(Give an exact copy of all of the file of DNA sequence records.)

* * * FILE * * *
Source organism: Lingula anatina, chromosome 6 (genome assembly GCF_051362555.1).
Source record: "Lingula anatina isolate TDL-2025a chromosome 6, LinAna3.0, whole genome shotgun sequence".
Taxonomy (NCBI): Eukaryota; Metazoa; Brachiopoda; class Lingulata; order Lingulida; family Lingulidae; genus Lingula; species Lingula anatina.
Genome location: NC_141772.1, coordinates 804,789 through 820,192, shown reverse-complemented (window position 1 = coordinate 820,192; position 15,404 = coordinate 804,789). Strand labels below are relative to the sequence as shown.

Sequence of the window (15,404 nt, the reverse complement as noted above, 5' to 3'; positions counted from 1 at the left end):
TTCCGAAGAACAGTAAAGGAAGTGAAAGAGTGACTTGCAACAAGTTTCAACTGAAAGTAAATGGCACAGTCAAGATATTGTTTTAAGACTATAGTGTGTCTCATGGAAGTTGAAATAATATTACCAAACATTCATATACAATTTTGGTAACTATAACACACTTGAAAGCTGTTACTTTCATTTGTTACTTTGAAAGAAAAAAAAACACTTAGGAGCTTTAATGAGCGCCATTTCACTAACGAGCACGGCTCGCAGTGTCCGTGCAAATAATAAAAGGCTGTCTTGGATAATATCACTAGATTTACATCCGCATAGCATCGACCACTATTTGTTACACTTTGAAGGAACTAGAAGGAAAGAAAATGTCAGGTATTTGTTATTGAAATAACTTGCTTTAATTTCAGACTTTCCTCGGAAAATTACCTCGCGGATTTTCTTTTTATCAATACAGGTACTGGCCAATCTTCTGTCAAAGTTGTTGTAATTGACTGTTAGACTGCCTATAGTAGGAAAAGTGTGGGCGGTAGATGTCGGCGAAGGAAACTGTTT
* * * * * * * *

Source organism: Lingula anatina, chromosome 6 (genome assembly GCF_051362555.1).
Source record: "Lingula anatina isolate TDL-2025a chromosome 6, LinAna3.0, whole genome shotgun sequence".
Taxonomy (NCBI): Eukaryota; Metazoa; Brachiopoda; class Lingulata; order Lingulida; family Lingulidae; genus Lingula; species Lingula anatina.
Genome location: NC_141772.1, coordinates 804,789 through 820,192, shown reverse-complemented (window position 1 = coordinate 820,192; position 15,404 = coordinate 804,789). Strand labels below are relative to the sequence as shown.

Sequence of the window (15,404 nt, the reverse complement as noted above, 5' to 3'; positions counted from 1 at the left end):
TTCCGAAGAACAGTAAAGGAAGTGAAAGAGTGACTTGCAACAAGTTTCAACTGAAAGTAAATGGCACAGTCAAGATATTGTTTTAAGACTATAGTGTGTCTCATGGAAGTTGAAATAATATTACCAAACATTCATATACAATTTTGGTAACTATAACACACTTGAAAGCTGTTACTTTCATTTGTTACTTTGAAAGAAAAAAAAACACTTAGGAGCTTTAATGAGCGCCATTTCACTAACGAGCACGGCTCGCAGTGTCCGTGCAAATAATAAAAGGCTGTCTTGGATAATATCACTAGATTTACATCCGCATAGCATCGACCACTATTTGTTACACTTTGAAGGAACTAGAAGGAAAGAAAATGTCAGGTATTTGTTATTGAAATAACTTGCTTTAATTTCAGACTTTCCTCGGAAAATTACCTCGCGGATTTTCTTTTTATCAATACAGGTACTGGCCAATCTTCTGTCAAAGTTGTTGTAATTGACTGTTAGACTGCCTATAGTAGGAAAAGTGTGGGCGGTAGATGTCGGCGAAGGAAACTGTTT